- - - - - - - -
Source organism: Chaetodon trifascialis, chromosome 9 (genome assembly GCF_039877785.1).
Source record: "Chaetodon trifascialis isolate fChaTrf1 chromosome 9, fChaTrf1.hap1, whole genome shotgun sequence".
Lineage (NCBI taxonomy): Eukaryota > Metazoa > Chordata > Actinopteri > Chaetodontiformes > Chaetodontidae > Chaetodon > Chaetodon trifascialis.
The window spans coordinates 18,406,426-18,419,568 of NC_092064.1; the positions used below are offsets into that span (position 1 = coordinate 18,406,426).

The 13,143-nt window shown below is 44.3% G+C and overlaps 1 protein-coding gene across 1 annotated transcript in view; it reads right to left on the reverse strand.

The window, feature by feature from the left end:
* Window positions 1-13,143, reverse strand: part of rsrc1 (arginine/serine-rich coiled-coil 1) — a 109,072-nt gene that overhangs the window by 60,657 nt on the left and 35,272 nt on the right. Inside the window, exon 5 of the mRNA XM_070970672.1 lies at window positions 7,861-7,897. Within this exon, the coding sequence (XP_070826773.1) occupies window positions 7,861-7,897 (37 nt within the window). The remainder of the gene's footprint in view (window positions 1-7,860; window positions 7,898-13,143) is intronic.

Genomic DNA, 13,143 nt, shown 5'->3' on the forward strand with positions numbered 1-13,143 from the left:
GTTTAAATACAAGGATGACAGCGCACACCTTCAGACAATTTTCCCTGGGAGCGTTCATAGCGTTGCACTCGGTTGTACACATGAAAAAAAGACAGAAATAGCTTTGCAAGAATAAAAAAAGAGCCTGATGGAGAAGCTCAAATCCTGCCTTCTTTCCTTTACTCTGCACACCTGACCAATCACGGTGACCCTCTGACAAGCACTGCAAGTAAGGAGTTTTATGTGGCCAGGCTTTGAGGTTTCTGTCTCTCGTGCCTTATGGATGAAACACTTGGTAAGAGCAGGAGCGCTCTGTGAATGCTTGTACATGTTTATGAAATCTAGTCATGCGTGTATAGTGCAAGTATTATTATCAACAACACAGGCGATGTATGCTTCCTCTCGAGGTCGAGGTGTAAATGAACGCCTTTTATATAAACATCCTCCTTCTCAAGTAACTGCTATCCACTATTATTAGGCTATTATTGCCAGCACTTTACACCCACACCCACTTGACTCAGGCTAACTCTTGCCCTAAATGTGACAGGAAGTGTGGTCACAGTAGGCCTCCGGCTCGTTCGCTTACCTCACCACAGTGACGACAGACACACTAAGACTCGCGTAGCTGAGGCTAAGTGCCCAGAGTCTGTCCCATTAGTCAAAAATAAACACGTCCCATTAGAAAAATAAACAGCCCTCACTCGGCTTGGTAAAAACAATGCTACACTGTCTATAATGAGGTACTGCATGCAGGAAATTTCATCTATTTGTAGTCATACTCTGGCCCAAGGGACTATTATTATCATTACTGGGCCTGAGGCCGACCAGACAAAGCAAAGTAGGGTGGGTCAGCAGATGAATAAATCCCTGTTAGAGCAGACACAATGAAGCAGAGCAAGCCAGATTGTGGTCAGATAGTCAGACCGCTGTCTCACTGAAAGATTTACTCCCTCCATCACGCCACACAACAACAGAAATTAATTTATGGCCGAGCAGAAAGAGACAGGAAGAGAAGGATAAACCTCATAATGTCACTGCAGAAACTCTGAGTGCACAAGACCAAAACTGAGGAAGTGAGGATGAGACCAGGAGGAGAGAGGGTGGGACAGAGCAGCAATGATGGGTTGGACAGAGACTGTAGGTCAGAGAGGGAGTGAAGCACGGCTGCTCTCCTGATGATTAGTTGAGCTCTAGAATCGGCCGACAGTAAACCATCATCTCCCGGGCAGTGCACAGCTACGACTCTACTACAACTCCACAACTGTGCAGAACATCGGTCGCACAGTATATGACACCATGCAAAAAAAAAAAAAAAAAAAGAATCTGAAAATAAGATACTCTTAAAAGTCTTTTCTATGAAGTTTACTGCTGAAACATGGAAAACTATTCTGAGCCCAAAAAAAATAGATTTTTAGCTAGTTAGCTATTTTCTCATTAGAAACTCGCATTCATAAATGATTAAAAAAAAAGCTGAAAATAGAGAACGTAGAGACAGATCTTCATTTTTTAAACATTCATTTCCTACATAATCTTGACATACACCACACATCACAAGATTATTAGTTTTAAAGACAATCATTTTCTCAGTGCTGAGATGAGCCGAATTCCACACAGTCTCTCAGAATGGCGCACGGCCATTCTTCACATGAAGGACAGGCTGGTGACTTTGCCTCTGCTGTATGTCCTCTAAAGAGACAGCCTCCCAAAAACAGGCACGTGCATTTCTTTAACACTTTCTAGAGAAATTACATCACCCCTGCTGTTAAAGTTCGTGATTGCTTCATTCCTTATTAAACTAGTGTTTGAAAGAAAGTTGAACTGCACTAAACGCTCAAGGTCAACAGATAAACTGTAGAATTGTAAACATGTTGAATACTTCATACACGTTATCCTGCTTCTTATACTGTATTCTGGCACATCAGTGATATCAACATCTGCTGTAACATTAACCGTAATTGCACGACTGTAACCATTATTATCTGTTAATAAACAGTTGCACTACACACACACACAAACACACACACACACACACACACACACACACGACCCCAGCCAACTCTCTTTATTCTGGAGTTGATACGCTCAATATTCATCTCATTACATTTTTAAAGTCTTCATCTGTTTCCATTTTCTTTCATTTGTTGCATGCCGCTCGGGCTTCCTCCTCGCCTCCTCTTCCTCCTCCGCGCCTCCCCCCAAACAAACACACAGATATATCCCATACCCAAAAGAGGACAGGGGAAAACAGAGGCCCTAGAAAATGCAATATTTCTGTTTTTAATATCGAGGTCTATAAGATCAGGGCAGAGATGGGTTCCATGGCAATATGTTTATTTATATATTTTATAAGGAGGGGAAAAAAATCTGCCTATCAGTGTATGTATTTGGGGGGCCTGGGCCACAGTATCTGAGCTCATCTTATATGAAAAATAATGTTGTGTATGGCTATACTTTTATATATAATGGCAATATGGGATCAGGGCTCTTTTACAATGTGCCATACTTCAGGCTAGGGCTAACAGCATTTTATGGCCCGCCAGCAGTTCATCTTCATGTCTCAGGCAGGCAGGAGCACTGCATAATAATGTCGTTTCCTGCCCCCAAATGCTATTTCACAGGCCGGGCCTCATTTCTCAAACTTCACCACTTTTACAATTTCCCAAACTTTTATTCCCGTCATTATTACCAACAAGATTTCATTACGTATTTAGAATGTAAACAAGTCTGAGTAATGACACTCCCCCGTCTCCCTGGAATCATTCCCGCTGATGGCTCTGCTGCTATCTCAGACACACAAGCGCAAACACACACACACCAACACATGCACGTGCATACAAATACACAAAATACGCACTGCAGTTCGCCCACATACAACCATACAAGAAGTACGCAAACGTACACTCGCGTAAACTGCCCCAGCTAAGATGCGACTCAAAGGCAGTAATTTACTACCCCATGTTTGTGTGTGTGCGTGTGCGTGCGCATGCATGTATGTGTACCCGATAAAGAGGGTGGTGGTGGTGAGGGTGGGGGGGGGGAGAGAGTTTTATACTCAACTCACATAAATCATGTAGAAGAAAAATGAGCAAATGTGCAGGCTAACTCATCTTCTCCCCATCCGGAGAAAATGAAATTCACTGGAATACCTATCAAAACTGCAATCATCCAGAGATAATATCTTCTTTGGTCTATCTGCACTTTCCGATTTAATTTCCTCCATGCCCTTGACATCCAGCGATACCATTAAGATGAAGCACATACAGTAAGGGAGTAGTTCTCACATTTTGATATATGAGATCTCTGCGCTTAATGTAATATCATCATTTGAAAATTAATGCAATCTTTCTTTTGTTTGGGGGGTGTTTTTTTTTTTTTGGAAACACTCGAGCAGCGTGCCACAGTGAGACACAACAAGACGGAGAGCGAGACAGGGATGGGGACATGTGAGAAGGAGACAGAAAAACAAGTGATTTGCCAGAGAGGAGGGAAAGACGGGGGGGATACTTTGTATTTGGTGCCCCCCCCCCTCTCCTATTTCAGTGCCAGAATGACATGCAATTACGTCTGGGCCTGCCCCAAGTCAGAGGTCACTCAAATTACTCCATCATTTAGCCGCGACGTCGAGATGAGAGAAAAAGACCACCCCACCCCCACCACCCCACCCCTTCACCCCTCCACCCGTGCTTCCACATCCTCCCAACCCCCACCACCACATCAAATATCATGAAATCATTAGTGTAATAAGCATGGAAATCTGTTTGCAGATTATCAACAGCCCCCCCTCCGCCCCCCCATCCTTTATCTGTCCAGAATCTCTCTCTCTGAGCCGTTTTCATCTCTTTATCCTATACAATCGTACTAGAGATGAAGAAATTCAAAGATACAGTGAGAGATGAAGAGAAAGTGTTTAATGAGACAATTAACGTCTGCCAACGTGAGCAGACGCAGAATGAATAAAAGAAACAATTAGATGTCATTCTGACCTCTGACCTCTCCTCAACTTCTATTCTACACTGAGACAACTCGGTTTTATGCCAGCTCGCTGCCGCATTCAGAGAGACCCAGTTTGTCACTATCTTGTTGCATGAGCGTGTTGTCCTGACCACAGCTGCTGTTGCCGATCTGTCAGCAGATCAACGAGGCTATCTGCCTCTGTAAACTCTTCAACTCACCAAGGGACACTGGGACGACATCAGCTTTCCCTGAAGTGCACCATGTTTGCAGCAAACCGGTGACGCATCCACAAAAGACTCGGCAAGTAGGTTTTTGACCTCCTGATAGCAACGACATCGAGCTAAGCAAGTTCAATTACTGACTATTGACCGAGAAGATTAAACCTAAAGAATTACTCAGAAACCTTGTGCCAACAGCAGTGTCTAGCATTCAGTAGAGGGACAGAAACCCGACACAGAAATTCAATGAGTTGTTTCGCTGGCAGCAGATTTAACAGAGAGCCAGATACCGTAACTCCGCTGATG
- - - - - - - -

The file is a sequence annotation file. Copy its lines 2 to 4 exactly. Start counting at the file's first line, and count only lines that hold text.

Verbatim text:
Source record: "Chaetodon trifascialis isolate fChaTrf1 chromosome 9, fChaTrf1.hap1, whole genome shotgun sequence".
Lineage (NCBI taxonomy): Eukaryota > Metazoa > Chordata > Actinopteri > Chaetodontiformes > Chaetodontidae > Chaetodon > Chaetodon trifascialis.
The window spans coordinates 18,406,426-18,419,568 of NC_092064.1; the positions used below are offsets into that span (position 1 = coordinate 18,406,426).